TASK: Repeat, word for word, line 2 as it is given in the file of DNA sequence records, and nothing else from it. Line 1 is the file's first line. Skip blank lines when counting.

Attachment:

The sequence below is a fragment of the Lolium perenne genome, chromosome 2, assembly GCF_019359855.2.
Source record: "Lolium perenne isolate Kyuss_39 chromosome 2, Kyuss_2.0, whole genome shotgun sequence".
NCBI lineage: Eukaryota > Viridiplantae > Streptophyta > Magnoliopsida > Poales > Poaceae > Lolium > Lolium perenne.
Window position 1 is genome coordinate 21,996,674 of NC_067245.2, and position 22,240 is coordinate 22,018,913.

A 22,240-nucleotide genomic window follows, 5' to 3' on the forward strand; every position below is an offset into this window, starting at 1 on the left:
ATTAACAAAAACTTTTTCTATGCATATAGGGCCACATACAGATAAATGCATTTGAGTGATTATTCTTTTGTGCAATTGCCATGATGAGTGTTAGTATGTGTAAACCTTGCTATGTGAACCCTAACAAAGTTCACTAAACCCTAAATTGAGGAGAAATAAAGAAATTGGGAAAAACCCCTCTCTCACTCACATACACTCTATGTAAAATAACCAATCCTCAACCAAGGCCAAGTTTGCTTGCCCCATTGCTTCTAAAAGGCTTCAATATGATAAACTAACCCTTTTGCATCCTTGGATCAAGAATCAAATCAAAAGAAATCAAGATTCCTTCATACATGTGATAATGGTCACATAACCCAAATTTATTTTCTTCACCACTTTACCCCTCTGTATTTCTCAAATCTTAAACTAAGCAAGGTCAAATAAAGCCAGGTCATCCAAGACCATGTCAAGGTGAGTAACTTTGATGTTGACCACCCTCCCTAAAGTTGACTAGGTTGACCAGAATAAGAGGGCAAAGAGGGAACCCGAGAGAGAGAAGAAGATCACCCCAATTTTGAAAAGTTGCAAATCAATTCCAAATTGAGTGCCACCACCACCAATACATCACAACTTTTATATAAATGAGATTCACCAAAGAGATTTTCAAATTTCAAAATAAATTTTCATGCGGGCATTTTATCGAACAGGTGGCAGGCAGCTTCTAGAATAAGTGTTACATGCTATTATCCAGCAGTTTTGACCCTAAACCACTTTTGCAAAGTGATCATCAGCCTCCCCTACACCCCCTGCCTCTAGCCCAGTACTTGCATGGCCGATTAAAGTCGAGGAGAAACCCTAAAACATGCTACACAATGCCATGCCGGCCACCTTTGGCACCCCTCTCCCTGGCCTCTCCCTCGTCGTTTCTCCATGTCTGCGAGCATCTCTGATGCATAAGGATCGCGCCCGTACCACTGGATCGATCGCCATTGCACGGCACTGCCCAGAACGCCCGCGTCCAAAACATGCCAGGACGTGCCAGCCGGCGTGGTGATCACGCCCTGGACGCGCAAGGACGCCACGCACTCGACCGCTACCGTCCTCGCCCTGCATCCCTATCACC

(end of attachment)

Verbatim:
Source record: "Lolium perenne isolate Kyuss_39 chromosome 2, Kyuss_2.0, whole genome shotgun sequence".